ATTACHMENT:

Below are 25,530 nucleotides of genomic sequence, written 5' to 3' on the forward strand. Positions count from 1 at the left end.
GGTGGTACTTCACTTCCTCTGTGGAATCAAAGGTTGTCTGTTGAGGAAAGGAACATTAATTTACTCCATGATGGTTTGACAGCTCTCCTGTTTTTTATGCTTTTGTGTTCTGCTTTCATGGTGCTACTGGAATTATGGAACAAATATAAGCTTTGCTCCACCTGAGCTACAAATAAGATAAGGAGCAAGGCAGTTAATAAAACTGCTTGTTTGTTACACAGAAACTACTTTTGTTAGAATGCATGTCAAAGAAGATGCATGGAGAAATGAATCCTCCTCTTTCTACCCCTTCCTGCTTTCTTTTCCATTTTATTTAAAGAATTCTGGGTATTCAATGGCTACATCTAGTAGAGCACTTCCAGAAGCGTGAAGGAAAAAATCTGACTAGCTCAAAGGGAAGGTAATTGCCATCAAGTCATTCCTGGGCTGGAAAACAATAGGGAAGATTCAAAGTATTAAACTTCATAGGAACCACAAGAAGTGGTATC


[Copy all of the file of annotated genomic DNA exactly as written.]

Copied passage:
Below are 25,530 nucleotides of genomic sequence, written 5' to 3' on the forward strand. Positions count from 1 at the left end.
GGTGGTACTTCACTTCCTCTGTGGAATCAAAGGTTGTCTGTTGAGGAAAGGAACATTAATTTACTCCATGATGGTTTGACAGCTCTCCTGTTTTTTATGCTTTTGTGTTCTGCTTTCATGGTGCTACTGGAATTATGGAACAAATATAAGCTTTGCTCCACCTGAGCTACAAATAAGATAAGGAGCAAGGCAGTTAATAAAACTGCTTGTTTGTTACACAGAAACTACTTTTGTTAGAATGCATGTCAAAGAAGATGCATGGAGAAATGAATCCTCCTCTTTCTACCCCTTCCTGCTTTCTTTTCCATTTTATTTAAAGAATTCTGGGTATTCAATGGCTACATCTAGTAGAGCACTTCCAGAAGCGTGAAGGAAAAAATCTGACTAGCTCAAAGGGAAGGTAATTGCCATCAAGTCATTCCTGGGCTGGAAAACAATAGGGAAGATTCAAAGTATTAAACTTCATAGGAACCACAAGAAGTGGTATC